Data_Sheet_1_Ribose-Binding Protein Mutants With Improved Interaction Towards the Non-natural Ligand 1,3-Cyclohexanediol.docx (27.55 kB)
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Data_Sheet_1_Ribose-Binding Protein Mutants With Improved Interaction Towards the Non-natural Ligand 1,3-Cyclohexanediol.docx

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posted on 23.07.2021, 05:31 authored by Diogo Tavares, Jan Roelof van der Meer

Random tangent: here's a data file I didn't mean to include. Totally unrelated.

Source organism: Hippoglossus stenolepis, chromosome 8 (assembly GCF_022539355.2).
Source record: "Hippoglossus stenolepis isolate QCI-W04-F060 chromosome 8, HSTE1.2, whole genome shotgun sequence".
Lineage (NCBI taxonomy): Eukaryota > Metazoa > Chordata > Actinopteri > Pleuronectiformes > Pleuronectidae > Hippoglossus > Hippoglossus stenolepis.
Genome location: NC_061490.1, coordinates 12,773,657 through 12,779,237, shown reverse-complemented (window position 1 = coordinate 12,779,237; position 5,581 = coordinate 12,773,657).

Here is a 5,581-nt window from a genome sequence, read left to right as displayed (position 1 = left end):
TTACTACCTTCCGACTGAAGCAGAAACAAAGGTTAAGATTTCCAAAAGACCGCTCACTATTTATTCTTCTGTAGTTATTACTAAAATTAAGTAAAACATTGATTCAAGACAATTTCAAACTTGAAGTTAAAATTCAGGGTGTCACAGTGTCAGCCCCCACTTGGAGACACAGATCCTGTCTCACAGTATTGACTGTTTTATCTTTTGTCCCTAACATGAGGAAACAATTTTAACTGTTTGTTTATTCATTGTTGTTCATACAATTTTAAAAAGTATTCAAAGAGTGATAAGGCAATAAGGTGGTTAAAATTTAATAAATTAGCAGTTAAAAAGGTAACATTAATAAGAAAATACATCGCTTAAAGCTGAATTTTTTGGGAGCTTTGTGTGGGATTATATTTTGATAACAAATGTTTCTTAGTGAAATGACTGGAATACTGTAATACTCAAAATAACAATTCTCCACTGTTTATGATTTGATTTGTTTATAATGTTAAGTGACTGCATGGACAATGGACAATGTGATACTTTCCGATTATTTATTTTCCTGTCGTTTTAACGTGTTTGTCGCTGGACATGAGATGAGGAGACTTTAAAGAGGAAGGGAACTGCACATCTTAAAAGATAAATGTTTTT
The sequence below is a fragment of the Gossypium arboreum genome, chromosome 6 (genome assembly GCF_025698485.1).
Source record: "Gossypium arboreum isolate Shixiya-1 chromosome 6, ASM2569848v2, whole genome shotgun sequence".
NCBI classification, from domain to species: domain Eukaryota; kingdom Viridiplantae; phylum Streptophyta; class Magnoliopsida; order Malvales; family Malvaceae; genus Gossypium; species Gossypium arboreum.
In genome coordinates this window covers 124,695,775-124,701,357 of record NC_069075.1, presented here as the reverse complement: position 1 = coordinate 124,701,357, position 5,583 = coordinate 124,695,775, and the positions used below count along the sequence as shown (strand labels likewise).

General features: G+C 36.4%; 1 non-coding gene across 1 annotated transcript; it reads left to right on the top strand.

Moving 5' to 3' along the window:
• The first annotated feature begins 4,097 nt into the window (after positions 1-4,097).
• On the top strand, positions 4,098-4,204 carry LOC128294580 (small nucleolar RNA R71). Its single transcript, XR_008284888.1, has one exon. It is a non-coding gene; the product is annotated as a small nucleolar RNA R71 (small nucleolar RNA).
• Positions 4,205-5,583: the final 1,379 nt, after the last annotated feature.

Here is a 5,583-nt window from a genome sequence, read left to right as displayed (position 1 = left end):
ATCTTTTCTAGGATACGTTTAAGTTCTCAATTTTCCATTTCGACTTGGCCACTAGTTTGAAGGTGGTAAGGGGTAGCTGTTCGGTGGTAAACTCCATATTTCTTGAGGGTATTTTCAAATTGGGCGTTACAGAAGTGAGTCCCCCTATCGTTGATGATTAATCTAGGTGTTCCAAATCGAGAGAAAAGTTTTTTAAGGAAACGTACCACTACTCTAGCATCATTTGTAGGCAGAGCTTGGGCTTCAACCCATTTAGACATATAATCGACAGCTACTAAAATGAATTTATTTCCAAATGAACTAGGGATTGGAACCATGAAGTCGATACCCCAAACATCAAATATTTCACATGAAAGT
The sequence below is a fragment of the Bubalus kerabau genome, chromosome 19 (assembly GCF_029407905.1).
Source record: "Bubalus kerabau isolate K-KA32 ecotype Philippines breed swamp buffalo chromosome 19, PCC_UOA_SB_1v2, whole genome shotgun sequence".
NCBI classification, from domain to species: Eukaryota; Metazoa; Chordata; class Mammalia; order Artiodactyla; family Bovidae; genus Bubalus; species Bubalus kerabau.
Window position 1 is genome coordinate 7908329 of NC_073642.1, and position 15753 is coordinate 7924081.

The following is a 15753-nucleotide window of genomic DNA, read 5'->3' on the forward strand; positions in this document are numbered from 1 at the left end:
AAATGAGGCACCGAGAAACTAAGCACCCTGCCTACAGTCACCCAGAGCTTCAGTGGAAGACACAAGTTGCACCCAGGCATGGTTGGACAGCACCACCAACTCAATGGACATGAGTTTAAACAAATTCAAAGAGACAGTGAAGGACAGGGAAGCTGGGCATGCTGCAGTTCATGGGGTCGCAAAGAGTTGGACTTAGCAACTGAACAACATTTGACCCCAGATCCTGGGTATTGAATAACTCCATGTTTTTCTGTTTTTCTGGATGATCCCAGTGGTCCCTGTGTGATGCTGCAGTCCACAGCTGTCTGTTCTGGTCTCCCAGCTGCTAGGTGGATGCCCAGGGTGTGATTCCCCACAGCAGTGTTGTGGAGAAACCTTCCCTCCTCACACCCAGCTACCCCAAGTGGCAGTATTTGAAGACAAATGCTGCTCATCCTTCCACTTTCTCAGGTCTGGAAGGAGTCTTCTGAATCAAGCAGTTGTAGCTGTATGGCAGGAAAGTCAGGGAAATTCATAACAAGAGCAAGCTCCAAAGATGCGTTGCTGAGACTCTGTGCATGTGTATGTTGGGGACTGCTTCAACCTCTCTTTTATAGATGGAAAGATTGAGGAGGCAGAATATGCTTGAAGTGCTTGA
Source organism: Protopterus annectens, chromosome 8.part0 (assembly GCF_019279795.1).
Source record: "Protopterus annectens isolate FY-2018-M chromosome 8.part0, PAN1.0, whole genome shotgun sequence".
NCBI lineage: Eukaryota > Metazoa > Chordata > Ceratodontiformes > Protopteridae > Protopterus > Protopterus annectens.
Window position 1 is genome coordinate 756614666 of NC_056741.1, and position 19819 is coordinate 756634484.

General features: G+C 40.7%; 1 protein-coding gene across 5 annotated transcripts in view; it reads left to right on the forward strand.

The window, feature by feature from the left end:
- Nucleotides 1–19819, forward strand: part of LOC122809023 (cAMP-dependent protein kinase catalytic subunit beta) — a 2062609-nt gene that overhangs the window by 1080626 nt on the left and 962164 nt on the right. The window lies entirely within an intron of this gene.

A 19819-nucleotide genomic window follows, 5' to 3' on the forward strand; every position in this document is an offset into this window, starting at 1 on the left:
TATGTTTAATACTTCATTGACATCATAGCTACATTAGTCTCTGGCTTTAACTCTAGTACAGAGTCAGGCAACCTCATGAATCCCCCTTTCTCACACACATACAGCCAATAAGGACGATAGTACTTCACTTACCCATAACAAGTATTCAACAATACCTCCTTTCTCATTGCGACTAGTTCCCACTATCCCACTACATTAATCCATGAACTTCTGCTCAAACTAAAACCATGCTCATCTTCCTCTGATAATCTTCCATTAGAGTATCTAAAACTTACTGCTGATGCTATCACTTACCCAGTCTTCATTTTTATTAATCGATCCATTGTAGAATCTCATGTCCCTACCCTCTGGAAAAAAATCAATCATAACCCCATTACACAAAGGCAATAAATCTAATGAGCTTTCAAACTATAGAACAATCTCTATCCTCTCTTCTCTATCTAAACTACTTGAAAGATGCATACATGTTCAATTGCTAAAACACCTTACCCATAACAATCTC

Bioreporters consist of genetically modified living organisms that respond to the presence of target chemical compounds by production of an easily measurable signal. The central element in a bioreporter is a sensory protein or aptamer, which, upon ligand binding, modifies expression of the reporter signal protein. A variety of naturally occurring or modified versions of sensory elements has been exploited, but it has proven to be challenging to generate elements that recognize non-natural ligands. Bacterial periplasmic binding proteins have been proposed as a general scaffold to design receptor proteins for non-natural ligands, but despite various efforts, with only limited success. Here, we show how combinations of randomized mutagenesis and reporter screening improved the performance of a set of mutants in the ribose binding protein (RbsB) of Escherichia coli, which had been designed based on computational simulations to bind the non-natural ligand 1,3-cyclohexanediol (13CHD). Randomized mutant libraries were constructed that used the initially designed mutants as scaffolds, which were cloned in an appropriate E. coli bioreporter system and screened for improved induction of the GFPmut2 reporter fluorescence in presence of 1,3-cyclohexanediol. Multiple rounds of library screening, sorting, renewed mutagenesis and screening resulted in 4.5-fold improvement of the response to 1,3-cyclohexanediol and a lower detection limit of 0.25 mM. All observed mutations except one were located outside the direct ligand-binding pocket, suggesting they were compensatory and helping protein folding or functional behavior other than interaction with the ligand. Our results thus demonstrate that combinations of ligand-binding-pocket redesign and randomized mutagenesis can indeed lead to the selection and recovery of periplasmic-binding protein mutants with non-natural compound recognition. However, current lack of understanding of the intermolecular movement and ligand-binding in periplasmic binding proteins such as RbsB are limiting the rational production of further and better sensory mutants.

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